Don’t Tear the Sweater!

I work in a portfolio of a school within a post-secondary institution.  Often those of us at the portfolio level get an edict from management announcing new policies and it is up to us to find ways to implement them, making them work for our situation.  An example of this happened recently.  As a result of a safety audit, the decision came to implement a visitor sign-in procedure.  Until this time this was not part of the process when guests came to the classroom or to an event.  The problem in this situation was that there was not any communication about how to implement this change, the rational behind it, or any beneficial details.  The lack of shared information created a large barrier to implementing the change.  No one knew the expectations or the parameters, therefore people were creating their own systems and not sharing them with the other groups.  In this situation, the goal of the project caused many of the barriers.  Conway, Masters, and Thorold (2017) state “innovators should not just focus on user needs … they must also comprehensively map the system which they hope to change, employing a range of techniques to appreciate the complex dynamics at play” (p. 14).  The originators of this change did not follow this concept.

Without a map to follow, the type of system created was guests signing-in on paper.  Given the size of campus and the frequency of guests, I felt that a paper system was not an ideal solution and I suggested a digital option.  The barriers in this option, that I did not see when I brought the idea forward, included that many people felt the paper system would work perfectly adequately and we should take the easier path in order to accept the new procedure.  I have limited experience in leading change, and I felt that the digital system was clearly the correct option.  After going through the readings, I discovered that the lack of planning for this project contributed to the results.  The key players in the implementation did not know who the stakeholders were, or who was responsible for the process (i.e., who to go to with questions).  In order to overcome this barrier, I think the process would have benefitted from closer analysis.  I do not believe there was any data collected regarding the best method to use to implement the process.  Sclater, Peasgood, and Mullan (2016) present three elements of organising learning analytics, which are “the availability of data, the analysis and creation of insight, and processes that impact upon student success” (p. 34).  These components can apply to projects outside of the classroom environment as well and would have changed the outcome in this situation.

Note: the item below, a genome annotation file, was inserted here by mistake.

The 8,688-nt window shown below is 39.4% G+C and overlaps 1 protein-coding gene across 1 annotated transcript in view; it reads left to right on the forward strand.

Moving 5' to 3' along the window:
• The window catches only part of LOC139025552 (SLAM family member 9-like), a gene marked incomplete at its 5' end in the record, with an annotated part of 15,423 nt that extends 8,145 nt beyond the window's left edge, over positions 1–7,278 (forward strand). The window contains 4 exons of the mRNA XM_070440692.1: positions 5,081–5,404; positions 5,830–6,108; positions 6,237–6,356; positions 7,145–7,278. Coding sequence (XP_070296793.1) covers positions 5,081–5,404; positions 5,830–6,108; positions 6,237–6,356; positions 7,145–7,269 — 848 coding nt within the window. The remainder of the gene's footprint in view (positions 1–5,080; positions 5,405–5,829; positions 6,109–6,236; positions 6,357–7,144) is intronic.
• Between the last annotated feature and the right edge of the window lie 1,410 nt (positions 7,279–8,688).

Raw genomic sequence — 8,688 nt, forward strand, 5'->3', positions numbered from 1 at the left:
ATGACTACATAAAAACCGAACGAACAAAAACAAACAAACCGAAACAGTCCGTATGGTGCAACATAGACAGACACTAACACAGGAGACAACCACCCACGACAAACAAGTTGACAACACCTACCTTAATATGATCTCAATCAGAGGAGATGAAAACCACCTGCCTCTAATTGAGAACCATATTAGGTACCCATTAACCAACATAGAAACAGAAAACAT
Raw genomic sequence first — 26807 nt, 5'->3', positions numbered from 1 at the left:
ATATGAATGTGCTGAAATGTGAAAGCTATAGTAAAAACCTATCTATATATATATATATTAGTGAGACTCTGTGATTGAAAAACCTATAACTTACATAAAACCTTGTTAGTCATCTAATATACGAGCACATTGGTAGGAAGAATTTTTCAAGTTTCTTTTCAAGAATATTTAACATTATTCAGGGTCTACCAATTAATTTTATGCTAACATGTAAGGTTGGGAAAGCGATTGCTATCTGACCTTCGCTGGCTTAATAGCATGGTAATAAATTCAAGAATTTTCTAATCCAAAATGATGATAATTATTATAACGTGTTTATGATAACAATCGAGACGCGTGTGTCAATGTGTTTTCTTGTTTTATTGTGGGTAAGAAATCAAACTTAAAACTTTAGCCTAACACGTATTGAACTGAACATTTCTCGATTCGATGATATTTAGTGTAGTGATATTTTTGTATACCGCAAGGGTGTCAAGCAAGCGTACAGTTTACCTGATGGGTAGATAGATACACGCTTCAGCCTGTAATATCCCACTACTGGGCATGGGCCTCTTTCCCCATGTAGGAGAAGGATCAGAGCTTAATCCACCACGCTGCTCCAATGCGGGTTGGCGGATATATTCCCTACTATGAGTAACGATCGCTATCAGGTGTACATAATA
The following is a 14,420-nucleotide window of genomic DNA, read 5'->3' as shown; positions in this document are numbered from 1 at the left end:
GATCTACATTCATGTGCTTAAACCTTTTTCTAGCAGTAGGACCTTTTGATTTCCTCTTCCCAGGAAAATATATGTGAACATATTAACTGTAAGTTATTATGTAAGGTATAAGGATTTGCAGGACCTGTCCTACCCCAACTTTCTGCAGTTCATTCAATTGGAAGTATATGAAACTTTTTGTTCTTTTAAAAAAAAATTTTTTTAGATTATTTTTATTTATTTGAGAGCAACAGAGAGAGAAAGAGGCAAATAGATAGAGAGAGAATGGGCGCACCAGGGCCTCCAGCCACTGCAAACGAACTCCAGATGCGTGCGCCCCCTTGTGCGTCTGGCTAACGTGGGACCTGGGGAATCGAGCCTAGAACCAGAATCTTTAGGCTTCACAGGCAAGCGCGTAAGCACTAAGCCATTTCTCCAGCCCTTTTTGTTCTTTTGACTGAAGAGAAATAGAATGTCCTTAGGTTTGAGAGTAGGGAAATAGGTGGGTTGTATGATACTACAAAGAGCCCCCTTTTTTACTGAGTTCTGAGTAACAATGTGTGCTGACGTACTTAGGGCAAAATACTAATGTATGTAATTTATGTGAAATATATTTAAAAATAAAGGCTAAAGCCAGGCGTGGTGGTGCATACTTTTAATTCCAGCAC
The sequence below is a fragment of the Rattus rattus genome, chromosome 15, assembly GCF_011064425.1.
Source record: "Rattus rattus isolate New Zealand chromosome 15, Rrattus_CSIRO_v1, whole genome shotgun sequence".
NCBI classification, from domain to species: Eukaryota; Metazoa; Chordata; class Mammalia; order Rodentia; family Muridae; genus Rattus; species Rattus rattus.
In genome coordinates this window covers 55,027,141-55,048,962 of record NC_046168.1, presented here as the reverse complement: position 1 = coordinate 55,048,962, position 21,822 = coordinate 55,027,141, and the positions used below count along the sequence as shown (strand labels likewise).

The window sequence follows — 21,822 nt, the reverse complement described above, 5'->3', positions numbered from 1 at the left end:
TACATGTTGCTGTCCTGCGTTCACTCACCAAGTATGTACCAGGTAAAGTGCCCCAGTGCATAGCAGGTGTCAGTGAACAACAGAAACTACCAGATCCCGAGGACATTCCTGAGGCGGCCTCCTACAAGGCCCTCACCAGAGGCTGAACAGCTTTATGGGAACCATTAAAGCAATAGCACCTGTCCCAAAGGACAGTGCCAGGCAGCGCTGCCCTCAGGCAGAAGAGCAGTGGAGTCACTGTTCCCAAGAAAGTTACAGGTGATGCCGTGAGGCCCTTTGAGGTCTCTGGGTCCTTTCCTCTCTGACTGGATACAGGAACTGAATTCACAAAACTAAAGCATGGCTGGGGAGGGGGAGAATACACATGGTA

For this project, I received instructions on what needed to happen.  Should I ever be on a team who is rolling out a change similar to this one, I would like to take the time to have conversations with those involved (or a representation of the entire group) to ensure the solution fits the goal of the new process.  I think ensuring that step is complete will help those involve accept the new system and it will better function for the goal.

Cormier (2017) states “when you pull one string on that system to try and fix it, you tend to tear the sweater somewhere else” (para. 2).  In the situation I described here, I believe I may have torn the sweater elsewhere when I presented my digital solution.  I now know that in future situations I need to be more careful and take the time to get buy-in from the team, when presenting an idea with which they may not be comfortable.

References

Conway, R., Masters, J., & Thorold, J.. (2017). From design thinking to systems change: How to invest in innovation for social impact. Royal Society of Arts, Action and Research Centre. Retrieved from https://www.thersa.org/globalassets/pdfs/reports/rsa_from-design-thinking-to-system-change-report.pdf

Cormier, D. (2017, December 8). Our schools aren’t broken, they’re hard. [Blog post]. Retrieved from http://davecormier.com/edblog/2017/12/08/our-schools-arent-broken-theyre-hard/

Sclater, N., Peasgood, A, & Mullan, J. (2016). Learning analytics in higher education: A review of UK and international practice. Jisc. Retrieved from https://www.jisc.ac.uk/sites/default/files/learning-analytics-in-he-v3.pdf

2 thoughts on “Don’t Tear the Sweater!

  1. Hi Kathy,

    Thanks for sharing your reflections and learning process on your own project. It is great to see how some of the readings from the course can directly impact on ways you might change your practice moving forward! Hopefully the system is something you can attempt to change again – as you say with a more comprehensive consultation process and with some data to help show how a new process might improve everyone’s situation. I love the sweater metaphor (I noticed it also resonated with Jeff) – it is great to see how a systems approach can be tackled – with a bit of hard work and persistence :).

    1. Thank you Michelle. I have often been told that I can see the solution too clearly at the beginning of a project and I need to allow the rest of the team to see it in their own time and in their own way. These readings have provided me with some tools to do that. I am looking forward to an opportunity to when I can implement what I have learned.

      Kathy

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